When ultimatums are thrown out during an argument, it is a challenge of power. When tempers are hot and emotions are high, those challenges will be accepted with vigor.
If there really is a certain behavior that one spouse wants their partner to refrain from, an ultimatum is definitely not the way to make that a reality.
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Withholding attention or approval because your spouse is or is not doing something you want them to do is emotional blackmail. This is not only unfair, it’s manipulative and mean.
When an argument is over and a compromise has been reached, it should be done.
Giving the other person the silent treatment or cold shoulder will just create a gap in the relationship that can be hard to overcome.
Emotional blackmail will also discourage the other person from communicating openly in the future so problems won’t get dealt with and resentment and discontent will be the result.
Say What You Mean
Passive aggressive remarks and comments have no place in a grown up relationship.
There is no doubt that it can be extremely difficult to blatantly say what you’re thinking sometimes or say No when your spouse or partner asks if something is ok with you.
This is especially hard for insecure or non-confrontational people. The fear is, if they say how they are truly feeling, it might make the other person angry or they may feel like they are being selfish.
It may seem easier to throw out a passive aggressive remark and hope the other person gets the hint. Unfortunately, when that type of response is given, there is too much room for confusion and more unmet expectations. There is a good chance that you will find yourself in an argument and the other person isn’t even sure what you’re arguing about.
A man invites his co-workers over for dinner again and asks if his wife minds. She says, “Of course not, I love cooking for all of your friends and entertaining them all night” in a sarcastic tone. When everyone leaves and the couple is alone, the wife is clearly irritated so her husband asks what is wrong and of course she says “nothing”.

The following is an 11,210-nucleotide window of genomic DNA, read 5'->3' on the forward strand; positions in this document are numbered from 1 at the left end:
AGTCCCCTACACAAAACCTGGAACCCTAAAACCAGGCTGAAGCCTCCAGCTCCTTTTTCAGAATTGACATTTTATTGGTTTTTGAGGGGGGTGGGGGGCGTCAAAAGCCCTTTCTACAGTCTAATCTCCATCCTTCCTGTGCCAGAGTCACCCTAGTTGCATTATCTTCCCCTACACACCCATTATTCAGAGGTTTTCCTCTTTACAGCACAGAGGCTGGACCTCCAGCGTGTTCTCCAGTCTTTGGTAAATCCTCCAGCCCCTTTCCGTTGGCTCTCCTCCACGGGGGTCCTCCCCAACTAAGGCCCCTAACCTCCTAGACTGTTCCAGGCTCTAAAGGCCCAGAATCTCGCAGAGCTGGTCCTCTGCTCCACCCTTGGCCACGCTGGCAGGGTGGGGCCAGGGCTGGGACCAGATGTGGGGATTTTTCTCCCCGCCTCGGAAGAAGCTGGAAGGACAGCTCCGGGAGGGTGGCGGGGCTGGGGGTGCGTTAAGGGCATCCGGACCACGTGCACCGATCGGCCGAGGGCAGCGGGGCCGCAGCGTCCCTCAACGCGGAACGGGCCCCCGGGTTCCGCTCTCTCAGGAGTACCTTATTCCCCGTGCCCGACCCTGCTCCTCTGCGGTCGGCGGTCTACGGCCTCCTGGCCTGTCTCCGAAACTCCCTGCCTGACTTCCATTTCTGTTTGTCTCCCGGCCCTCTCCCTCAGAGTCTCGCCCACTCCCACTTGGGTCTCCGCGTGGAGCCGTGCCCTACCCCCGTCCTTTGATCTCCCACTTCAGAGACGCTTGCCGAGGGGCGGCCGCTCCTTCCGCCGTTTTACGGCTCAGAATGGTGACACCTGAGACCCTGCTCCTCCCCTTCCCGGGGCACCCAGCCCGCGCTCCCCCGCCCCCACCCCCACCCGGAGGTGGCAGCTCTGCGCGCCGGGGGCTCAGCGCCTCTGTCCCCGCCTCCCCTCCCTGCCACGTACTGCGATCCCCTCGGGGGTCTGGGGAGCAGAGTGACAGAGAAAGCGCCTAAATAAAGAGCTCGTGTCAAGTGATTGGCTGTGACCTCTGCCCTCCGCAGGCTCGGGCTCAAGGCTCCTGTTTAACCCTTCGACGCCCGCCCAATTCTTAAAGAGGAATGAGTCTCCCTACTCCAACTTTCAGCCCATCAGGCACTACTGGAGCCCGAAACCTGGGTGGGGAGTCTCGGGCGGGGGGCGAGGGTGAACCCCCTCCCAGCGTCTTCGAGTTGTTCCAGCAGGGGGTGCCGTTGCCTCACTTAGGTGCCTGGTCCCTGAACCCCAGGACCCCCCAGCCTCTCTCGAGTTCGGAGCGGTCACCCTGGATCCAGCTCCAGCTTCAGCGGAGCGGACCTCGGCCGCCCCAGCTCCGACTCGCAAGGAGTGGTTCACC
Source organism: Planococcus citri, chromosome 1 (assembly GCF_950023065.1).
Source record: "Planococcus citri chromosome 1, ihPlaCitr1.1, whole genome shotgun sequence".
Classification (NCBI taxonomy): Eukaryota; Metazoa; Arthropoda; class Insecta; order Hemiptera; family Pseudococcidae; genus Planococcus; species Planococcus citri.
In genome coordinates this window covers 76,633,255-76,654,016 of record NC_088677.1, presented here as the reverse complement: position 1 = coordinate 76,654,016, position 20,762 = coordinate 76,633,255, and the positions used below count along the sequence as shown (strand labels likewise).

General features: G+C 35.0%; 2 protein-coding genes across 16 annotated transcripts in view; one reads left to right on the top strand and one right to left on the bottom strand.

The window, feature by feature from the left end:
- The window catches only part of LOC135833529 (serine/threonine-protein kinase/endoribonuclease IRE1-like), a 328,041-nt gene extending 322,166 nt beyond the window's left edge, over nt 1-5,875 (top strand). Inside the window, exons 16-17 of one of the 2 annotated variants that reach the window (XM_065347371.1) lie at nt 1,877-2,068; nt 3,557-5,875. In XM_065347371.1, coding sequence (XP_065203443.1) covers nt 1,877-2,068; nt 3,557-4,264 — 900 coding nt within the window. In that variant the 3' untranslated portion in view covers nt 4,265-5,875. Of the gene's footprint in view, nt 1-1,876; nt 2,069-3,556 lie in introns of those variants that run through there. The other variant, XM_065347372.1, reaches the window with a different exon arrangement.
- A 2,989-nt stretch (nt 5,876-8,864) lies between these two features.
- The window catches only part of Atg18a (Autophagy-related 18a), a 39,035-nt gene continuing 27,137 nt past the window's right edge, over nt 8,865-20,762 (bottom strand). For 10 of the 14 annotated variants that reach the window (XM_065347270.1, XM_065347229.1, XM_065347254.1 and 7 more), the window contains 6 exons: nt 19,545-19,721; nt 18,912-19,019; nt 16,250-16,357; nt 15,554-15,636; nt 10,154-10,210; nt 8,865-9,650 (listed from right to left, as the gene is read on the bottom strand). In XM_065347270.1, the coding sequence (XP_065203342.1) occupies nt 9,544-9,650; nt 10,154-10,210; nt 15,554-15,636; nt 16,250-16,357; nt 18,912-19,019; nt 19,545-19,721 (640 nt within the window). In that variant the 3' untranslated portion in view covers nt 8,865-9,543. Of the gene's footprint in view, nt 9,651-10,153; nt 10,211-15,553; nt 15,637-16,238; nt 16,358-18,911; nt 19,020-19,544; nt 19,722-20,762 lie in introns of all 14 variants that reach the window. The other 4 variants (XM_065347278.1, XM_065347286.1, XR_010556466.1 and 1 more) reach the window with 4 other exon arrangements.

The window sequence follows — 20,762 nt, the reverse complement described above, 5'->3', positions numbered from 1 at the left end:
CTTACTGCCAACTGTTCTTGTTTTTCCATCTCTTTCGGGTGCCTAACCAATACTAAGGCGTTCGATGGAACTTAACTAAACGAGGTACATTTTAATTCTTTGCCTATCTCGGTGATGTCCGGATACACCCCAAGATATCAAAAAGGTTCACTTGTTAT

The confusion sets in because her husband now assumes his wife is upset with one of his co-workers while she is actually angry with him for not realizing that she didn’t want company that evening because she had a long day herself.
Each spouse is unhappy and confused and the real issue is never addressed or resolved so it will be repeated.
It is important to be true to yourself and your feelings. Remember that your spouse is your partner in this crazy world and will be on your side so it’s ok to say what you actually mean.
Having an argument isn't anyone's favorite thing to do but occasionally it is necessary. Humans have many strong emotions and they all need to be expressed and explored. If hurt and angry feelings aren't validated along with the joyful and happy ones, we can't be truly intimate with our partner.
When couples agree to adhere to certain boundaries and guidelines, disagreements can be productive, enlightening and strengthen our most important relationships.